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Strawberry BirthmarksStrawberry birthmarks (also known as hemangiomas) are bright red skin spots named for its color, which forms a rubbery, bright red nodule of extra blood vessels that grow in or under the skin. Although called a birthmark, a hemangioma does not always only appear at birth (usually within a month). It can also manifest when a child is already several weeks old and commonly appears on the scalp, face, chest or back. Hemangiomas typically go through a period of rapid growth followed by more gradual fading and flattening.

At Pediatric ENT Associates at Children’s of Birmingham, AL, we know that any mark on your baby may immediately cause worry even if they’re harmless. Here we explore what infantile hemangiomas are by addressing important questions any concerned parent in Birmingham, Alabama would ask and possible treatments for their removal.

6 Common Questions about Hemangiomas

  1. What Are The Different Types Of Infantile Hemangiomas?

There are three main types of infantile hemangiomas:

  • Superficial hemangiomas are cutaneous (“in-the-skin”) red bumps that appear on the surface of the skin.
  • Deep hemangiomas are subcutaneous (“under the skin”) hemangiomas that tend to grow under the skin surface, causing bulges which often appear with a purple or blue tint.
  • Combined hemangiomas are a mixture of both superficial and deep hemangiomas.
  1. Who Gets Them?

Birmingham Pediatric Hearing Loss SpecialistsAccording to The American Academy of Pediatrics (AAP), approximately 4-5% of infants get hemangiomas. They are more common in caucasians, girls, twins and preterm babies.

  1. What Causes Hemangiomas?

The causes of these vascular birthmarks, which vary in size, appearance and placement, still remain to be unknown. However, there are rare cases that show genetics play a role in its manifestation.

  1. How Are Hemangiomas Diagnosed?

A physical exam is needed in order to make a proper diagnosis. Testing is also needed in order to ensure that the hemangiomas do not go deeper into other tissues and are not close to any major organ. Tests to determine how far the hemangioma goes under the skin and whether it affects any internal organs include a biopsy, a CT scan or an MRI scan.

  1. What Are The Available Treatments for Infantile Hemangioma?

Fortunately, there are effective treatments today that can prevent any serious problems, especially if early intervention is done.

  • Propranolol

One systematic treatment involves the use of Propranolol –a beta-blocker medication used to treat high blood pressure. This oral medication has been shown to stop the growth of a hemangioma, as well as completely remove the hemangioma. 

  • Surgery

If the hemangioma may potentially cause serious problems, surgery may be recommended. If surgery is required, it is recommended to do it sooner to avoid it from growing or becoming painful.

  • Laser Treatment

Laser treatments can reduce the appearance of hemangiomas without affecting the surrounding tissue. Laser treatments are usually used in tandem with either a propranolol treatment or surgical resection.

  1. When Should A Hemangioma Be Treated?

Because infantile hemangiomas tend to change most quickly right after they appear and can leave behind permanent changes on the skin, it is important to identify and monitor them immediately. According to the American Academy of Pediatrics, the ideal “window of opportunity” for proper evaluation and treatment for hemangiomas is between 4-6 weeks old. Especially if the hemangiomas are potentially problematic, early intervention is best.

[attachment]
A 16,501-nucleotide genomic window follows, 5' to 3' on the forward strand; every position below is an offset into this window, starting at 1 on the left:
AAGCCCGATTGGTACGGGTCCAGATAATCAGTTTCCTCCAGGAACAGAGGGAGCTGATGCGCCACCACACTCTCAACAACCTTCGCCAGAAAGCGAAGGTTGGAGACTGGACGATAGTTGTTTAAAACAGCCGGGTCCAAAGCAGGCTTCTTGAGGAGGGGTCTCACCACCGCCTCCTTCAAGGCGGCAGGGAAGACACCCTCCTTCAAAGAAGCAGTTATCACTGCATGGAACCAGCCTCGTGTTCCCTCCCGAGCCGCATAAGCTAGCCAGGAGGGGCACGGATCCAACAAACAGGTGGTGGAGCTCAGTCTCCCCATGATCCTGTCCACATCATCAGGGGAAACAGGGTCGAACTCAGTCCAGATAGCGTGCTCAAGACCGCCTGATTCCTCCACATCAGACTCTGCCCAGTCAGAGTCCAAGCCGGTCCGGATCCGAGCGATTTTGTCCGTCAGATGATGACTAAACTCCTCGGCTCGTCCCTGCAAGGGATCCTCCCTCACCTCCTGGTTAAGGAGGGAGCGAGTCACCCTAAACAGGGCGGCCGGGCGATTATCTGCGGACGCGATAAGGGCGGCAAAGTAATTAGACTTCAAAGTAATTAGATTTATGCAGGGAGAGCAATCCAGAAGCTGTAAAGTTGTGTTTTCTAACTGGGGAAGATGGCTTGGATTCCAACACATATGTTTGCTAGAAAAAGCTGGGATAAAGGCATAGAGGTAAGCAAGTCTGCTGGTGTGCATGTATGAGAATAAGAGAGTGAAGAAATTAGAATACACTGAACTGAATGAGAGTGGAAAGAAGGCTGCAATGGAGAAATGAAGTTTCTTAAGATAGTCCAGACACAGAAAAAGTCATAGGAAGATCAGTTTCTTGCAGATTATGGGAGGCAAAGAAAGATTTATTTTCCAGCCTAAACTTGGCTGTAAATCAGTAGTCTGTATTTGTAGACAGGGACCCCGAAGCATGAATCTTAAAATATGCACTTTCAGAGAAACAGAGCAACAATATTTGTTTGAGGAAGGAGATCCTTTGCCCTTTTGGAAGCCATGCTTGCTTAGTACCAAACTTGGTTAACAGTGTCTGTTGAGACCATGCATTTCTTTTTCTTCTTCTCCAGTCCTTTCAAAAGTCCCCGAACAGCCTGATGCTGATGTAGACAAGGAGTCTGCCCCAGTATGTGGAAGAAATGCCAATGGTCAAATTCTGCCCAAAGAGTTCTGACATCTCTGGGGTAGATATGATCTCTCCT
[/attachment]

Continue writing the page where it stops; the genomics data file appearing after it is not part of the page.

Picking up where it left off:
There are three main reasons why hemangiomas should be treated:

  • Serious Skin Problems

The skin on a hemangioma can break down and may develop into an ulcer (open sore), which could result in infection, bleeding or scarring.

  • Permanent Changes on the Skin

Even after a hemangioma has disappeared, changes in the color and texture of the skin can still be apparent. This can be a cause for major concern if the marks are found on the child’s face. Large bumps found on the nose or lips can cause distortion in growth and can alter the child’s facial features.

  • Medical Issues

For serious cases, the development of hemangiomas may affect the body’s vital functions. For instance, marks near the eyes, nose or mouth can interfere with the child’s sight, hearing and breathing. A child’s ability to eat may be affected as well.

Hemangiomas are not always seen. They can also develop in organs such as the lungs, liver, brain and kidneys. And because hemangiomas grow and change, they are categorized as tumors, but are universally benign or non-cancerous. They also do not spread to other areas of the body and are not contagious.

While some hemangiomas will shrink on their own, certain types of hemangiomas may require treatment and will need a consultation to determine the best course of action. At Pediatric ENT Associates, our own Dr. Brian Kulbersh is the director of the Vascular Anomalies Treatment Group – an interdisciplinary program at Children’s of Alabama aimed at managing children with congenital vascular lesions. This group works closely with parents and their children to create a treatment plan for issues like hemangiomas.

Schedule a Consultation for Strawberry Birthmarks

If you notice any unusual birthmarks developing on your baby’s skin, contact Pediatric ENT Associates at Children’s of Birmingham, Alabama. for an evaluation and treatment plan, as well as the best possible care for your child. Some hemangiomas are harmless and may go away on their own. But remember, prompt evaluation along with proper treatment and monitoring can help ensure that hemangiomas will have the least impact possible on your child. You can make an appointment by calling us at (205) 315-5633 today.

 

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